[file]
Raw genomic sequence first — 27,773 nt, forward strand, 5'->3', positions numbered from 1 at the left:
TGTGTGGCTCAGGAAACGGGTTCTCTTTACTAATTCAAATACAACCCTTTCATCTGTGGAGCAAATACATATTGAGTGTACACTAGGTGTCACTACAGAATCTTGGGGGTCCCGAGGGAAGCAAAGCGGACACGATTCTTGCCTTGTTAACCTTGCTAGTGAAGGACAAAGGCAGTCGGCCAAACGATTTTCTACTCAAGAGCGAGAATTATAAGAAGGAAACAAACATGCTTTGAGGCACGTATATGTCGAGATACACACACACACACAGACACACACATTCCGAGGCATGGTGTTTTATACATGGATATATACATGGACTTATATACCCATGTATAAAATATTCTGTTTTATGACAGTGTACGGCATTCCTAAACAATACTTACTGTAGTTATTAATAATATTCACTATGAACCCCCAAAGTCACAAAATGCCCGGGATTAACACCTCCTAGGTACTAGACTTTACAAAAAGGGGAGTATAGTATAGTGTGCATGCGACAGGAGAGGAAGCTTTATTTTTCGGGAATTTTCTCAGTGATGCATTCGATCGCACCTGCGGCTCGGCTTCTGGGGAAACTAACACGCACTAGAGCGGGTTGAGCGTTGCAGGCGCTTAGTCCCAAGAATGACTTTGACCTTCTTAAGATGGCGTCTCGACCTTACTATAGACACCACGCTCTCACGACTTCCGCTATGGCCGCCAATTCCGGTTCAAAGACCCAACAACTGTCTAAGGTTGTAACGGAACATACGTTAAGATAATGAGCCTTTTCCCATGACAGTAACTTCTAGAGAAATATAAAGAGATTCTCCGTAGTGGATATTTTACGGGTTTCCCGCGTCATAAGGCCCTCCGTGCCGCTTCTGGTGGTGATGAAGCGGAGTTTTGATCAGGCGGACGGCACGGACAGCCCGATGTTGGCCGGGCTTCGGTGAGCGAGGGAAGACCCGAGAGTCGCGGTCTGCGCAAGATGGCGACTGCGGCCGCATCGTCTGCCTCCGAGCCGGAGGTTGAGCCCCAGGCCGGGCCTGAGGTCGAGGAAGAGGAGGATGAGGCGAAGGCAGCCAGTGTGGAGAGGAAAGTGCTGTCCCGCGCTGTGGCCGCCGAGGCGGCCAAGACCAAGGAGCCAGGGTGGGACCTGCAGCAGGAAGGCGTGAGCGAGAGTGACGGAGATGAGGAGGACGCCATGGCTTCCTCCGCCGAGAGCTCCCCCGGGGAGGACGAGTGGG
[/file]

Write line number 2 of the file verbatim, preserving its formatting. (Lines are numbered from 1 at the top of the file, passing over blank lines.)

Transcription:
TGTGTGGCTCAGGAAACGGGTTCTCTTTACTAATTCAAATACAACCCTTTCATCTGTGGAGCAAATACATATTGAGTGTACACTAGGTGTCACTACAGAATCTTGGGGGTCCCGAGGGAAGCAAAGCGGACACGATTCTTGCCTTGTTAACCTTGCTAGTGAAGGACAAAGGCAGTCGGCCAAACGATTTTCTACTCAAGAGCGAGAATTATAAGAAGGAAACAAACATGCTTTGAGGCACGTATATGTCGAGATACACACACACACACAGACACACACATTCCGAGGCATGGTGTTTTATACATGGATATATACATGGACTTATATACCCATGTATAAAATATTCTGTTTTATGACAGTGTACGGCATTCCTAAACAATACTTACTGTAGTTATTAATAATATTCACTATGAACCCCCAAAGTCACAAAATGCCCGGGATTAACACCTCCTAGGTACTAGACTTTACAAAAAGGGGAGTATAGTATAGTGTGCATGCGACAGGAGAGGAAGCTTTATTTTTCGGGAATTTTCTCAGTGATGCATTCGATCGCACCTGCGGCTCGGCTTCTGGGGAAACTAACACGCACTAGAGCGGGTTGAGCGTTGCAGGCGCTTAGTCCCAAGAATGACTTTGACCTTCTTAAGATGGCGTCTCGACCTTACTATAGACACCACGCTCTCACGACTTCCGCTATGGCCGCCAATTCCGGTTCAAAGACCCAACAACTGTCTAAGGTTGTAACGGAACATACGTTAAGATAATGAGCCTTTTCCCATGACAGTAACTTCTAGAGAAATATAAAGAGATTCTCCGTAGTGGATATTTTACGGGTTTCCCGCGTCATAAGGCCCTCCGTGCCGCTTCTGGTGGTGATGAAGCGGAGTTTTGATCAGGCGGACGGCACGGACAGCCCGATGTTGGCCGGGCTTCGGTGAGCGAGGGAAGACCCGAGAGTCGCGGTCTGCGCAAGATGGCGACTGCGGCCGCATCGTCTGCCTCCGAGCCGGAGGTTGAGCCCCAGGCCGGGCCTGAGGTCGAGGAAGAGGAGGATGAGGCGAAGGCAGCCAGTGTGGAGAGGAAAGTGCTGTCCCGCGCTGTGGCCGCCGAGGCGGCCAAGACCAAGGAGCCAGGGTGGGACCTGCAGCAGGAAGGCGTGAGCGAGAGTGACGGAGATGAGGAGGACGCCATGGCTTCCTCCGCCGAGAGCTCCCCCGGGGAGGACGAGTGGG